The local atmosphere in the chamber needs to be free of dust and moisture, which is why our chamber design is ‘back-filled‘, a process that involves removing the air from the chamber, testing the system under high vacuum to ensure chamber integrity, filling the chamber with inert dry nitrogen gas, and hermetically sealing the chamber to avoid any contamination from the exterior atmosphere. This results in a long-lasting camera design where the sensor is protected and imaging performance is maintained over the long term. The path to success with back-filled sensors relies on two major design considerations: the mechanical design of the chamber and the materials used for sealing.
An alternative to back-filling is vacuum sealing, but this method is used less frequently due to being a more difficult manufacturing process and resulting in more expensive and physically larger cameras.
Citadel is Teledyne Photometrics’ highly scalable chamber sealing technology, based on our long pedigree working with scientific cameras and continually making improvements in the scientific imaging field.
Any failures with design and sealing can result in ‘moisture ingress’, the escape of the inert chamber atmosphere, and the introduction of external moisture into the chamber. While there are many possible causes for moisture ingress, the main symptom is the same: condensation on the sensor. This moisture can interfere with the optics and electronics of a camera and severely impact the image quality, as seen in Fig.2.
Poor chamber design typically results in condensation as chambers need to be moisture controlled over the long term. Good chamber design needs to account for mechanical stress and strain, temperature changes during camera activity/inactivity, the material used to construct and coat the chamber, and even the type of adhesive used to secure components together. Chamber failures and the resulting condensation result in serious sunk costs for any lab, as well as loss of imaging time and data collection, which would impact the momentum of projects that need imaging to gather results.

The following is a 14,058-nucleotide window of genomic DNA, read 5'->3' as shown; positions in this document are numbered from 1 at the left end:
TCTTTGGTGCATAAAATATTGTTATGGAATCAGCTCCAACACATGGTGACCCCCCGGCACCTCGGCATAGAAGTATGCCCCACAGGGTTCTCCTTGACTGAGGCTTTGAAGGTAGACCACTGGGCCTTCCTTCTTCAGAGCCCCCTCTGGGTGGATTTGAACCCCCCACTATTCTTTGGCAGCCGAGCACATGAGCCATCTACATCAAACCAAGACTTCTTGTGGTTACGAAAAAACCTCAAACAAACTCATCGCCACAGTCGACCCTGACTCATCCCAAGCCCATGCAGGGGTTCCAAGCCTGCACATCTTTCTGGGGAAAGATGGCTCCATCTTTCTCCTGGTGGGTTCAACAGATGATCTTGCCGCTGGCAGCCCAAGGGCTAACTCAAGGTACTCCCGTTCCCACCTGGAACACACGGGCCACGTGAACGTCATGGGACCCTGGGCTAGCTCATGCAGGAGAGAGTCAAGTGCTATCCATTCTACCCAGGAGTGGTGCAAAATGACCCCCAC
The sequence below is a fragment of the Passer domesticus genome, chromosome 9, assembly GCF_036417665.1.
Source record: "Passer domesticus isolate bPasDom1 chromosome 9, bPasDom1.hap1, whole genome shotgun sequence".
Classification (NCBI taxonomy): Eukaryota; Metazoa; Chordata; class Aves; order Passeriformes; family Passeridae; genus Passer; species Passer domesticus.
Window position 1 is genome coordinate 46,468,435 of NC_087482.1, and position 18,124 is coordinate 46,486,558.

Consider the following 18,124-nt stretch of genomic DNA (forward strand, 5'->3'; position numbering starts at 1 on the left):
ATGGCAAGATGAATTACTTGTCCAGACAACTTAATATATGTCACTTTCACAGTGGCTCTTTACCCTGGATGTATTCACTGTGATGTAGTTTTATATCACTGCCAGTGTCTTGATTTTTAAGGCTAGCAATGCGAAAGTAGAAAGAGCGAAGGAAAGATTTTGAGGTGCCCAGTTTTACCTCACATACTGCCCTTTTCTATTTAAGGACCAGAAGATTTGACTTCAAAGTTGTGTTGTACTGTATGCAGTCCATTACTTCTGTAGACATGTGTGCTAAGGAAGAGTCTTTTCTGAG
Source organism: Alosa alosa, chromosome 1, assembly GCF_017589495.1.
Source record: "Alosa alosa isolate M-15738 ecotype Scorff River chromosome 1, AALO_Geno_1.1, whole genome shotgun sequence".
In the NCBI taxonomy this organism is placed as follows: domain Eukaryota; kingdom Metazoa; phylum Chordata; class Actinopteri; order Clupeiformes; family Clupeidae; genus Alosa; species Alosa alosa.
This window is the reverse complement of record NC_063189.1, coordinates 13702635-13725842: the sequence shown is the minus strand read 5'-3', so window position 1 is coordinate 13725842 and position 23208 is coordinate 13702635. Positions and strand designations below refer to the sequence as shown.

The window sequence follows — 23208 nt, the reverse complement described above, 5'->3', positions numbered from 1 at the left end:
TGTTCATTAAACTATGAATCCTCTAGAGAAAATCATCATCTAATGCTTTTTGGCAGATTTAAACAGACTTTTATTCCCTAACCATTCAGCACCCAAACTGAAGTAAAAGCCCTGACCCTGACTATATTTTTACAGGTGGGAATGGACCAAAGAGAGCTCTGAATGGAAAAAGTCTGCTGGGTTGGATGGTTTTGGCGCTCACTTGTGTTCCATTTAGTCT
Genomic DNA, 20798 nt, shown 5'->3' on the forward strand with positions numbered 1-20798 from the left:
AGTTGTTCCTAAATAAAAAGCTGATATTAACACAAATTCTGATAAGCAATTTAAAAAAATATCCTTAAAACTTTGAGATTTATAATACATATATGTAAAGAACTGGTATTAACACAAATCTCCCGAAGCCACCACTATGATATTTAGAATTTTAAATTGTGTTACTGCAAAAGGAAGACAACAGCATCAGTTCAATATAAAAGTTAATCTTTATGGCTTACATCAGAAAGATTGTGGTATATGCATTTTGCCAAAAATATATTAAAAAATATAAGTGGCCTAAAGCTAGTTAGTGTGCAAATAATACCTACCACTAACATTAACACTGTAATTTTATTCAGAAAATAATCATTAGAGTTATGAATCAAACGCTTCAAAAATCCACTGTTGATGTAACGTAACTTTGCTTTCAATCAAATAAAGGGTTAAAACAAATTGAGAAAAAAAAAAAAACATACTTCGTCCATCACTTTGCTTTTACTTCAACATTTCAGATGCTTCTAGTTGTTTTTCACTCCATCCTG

As a result of Citadel design principles, over the last six years Teledyne Photometrics has had a condensation failure rate of less than 0.1%.
If you have experienced condensation with any scientific camera, a Teledyne Photometrics representative would be happy assist you in finding out more about the most reliable scientific cameras on the market. Contact us at: www.photometrics.com/contact
Citadel Chamber Design
Our Citadel principles are used when designing all our cooled scientific camera chambers, determining what makes a good chamber based on our accumulated 40 years’ experience and pedigree.
As well as finely tuned design principles, our approach to quality for chambers also follows into our manufacturing and quality control processes. Teledyne Photometrics leak test every manufactured chamber in an ISO Class 6 cleanroom to ensure that a bad chamber never leaves the building, making fears of chamber failure and condensation a thing of the past.
Because of the industry-leading design and quality assurance processes, Teledyne Photometrics’ cooled scientific cameras boast an average Mean Time Between Failure of 10 years. Camera condensation is extremely rare, often in the low single digits of cases per year despite being used on more than a dozen high-volume camera models.
Many other scientific imaging manufacturers’ incorrectly state that chamber failures are an unavoidable consequence of using a backfilled camera, going as far as stating in manuals and tech notes that such a camera is expected to last 3 to 4 years. Citadel chamber technology demonstrates that this is a lack of careful design and manufacturing of their products.
Appendix: Estimation on cost of a failed OEM camera in the field.
It is estimated that the cost of a failed camera chamber for a system manufacturer can be as high as $100,000 USD per camera.
Based on the downtime cost of $200 USD/hour. Does not include intangible reputation damage, labor costs, shipping charges, and other knock-on costs. This estimate was validated for accuracy with customers.